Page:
Cultural commentary: Goodbye Columbus – Sculptures “La Joven de Amajac” and “Tlalli” from Mexico
By Jeremy Ray Jewell
Mexico City decides on Columbus’ replacement, but finds the withdrawal and substitution scary in a society that hasn’t changed much.
The independence gritos, or cries of independence, were heard around Mexico at midnight to mark Independence Day on September 16. The cries reenact the rebellion associated with Miguel Hidalgo, a white Spanish priest who led the native peasants against Spanish rule. All the statues erected in his memory, like his grito, have done little to break the chains of this country’s troubled history. Case in point: As the cries celebrated the holidays, passionate voices could also be heard debating Mexico City’s controversial decision to replace another historical figure: Christopher Columbus.
The city government removed a statue of Columbus from its Paseo de la Reforma last year and announced a few months ago that they were planning to replace Columbus with a statue by artist Pedro Reyes. The proposed piece, rejected after much criticism, depicted the stylized head of an Indigenous woman. It should be called Tlalli, meaning “Earth” in Nahuatl. The news came less than a week after Richmond, Va., The former capital of Confederation, removed its much-contested statue of Robert E. Lee. So it is only natural that we gringos, with our freshly stripped plinths, take note of the problems facing our neighbors to the south as they attempt to replace an abandoned icon.
Reyes’ piece was first described as a colossal Olmec head. She was marketed as the “first female head”, occurring about three millennia after the Olmec civilization also produced theirs from volcanic rock, the same medium proposed for Tlalli. The city and the artist backed down on those claims, even though it was too late to assuage the backlash. It was a bold claim that the work expressed Aboriginal history, given that the artist is a “Whitexican” as well as the recipient of many American accolades. Reyes’ work has been presented to the Guggenheim and recognized by the United States Department of State and the Ford Foundation. He has also been a guest artist and lecturer at MIT, and a monograph has been published in Harvard’s Focus on Latin American Art and Agency series.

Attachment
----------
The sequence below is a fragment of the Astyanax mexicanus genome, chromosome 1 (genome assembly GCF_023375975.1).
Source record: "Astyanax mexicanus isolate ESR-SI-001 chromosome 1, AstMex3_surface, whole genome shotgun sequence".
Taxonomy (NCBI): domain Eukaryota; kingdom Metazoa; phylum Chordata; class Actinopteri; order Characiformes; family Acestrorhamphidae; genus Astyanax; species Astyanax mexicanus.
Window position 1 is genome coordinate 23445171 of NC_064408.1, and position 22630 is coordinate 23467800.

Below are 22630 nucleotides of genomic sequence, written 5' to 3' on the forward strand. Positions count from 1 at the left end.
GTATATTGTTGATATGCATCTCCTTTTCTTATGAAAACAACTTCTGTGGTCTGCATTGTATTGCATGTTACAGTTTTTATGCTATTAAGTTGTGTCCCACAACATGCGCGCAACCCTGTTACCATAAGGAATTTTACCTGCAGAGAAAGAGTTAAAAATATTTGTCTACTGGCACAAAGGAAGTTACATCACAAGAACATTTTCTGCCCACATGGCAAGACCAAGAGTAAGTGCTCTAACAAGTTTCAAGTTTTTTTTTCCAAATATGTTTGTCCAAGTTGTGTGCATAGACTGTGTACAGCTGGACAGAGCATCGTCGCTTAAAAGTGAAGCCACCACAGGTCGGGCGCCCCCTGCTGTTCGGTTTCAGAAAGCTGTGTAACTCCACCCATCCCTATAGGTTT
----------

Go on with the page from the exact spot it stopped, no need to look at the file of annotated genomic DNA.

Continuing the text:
The controversy has raised a number of uncomfortable questions about art and historical memory in public commemorations. Critics of Tlalli fell in a few camps. There are defenders of Columbus. There are also criticisms, on both sides, questioning the policy of procuring through symbolic gestures. This skepticism focused on how the removal and replacement would unfold under the supervision of the populist Morena party of President “AMLO” Obrador, to which the mayor of Mexico City also belongs. There were also cosmetic reservations about how Reyes portrayed the woman. A supporter of the conservative PAN party on Twitter called Tlalli the “Indian María Version 4T” – the “Indian María” referring to the inferior position of indigenous domestic workers, and “4T” referring to Mexico’s alleged “fourth transformation” of AMLO. As another Twitter user asks, in reference to the pseudo-history Ancient aliens program, “So yes? Did the pre-Hispanic inhabitants of America make contact with extraterrestrials? Other commentators claim that the face closely resembles the exotic European visions of indigenous peoples. And there are those who accused Tlalli of looking like a Buddha.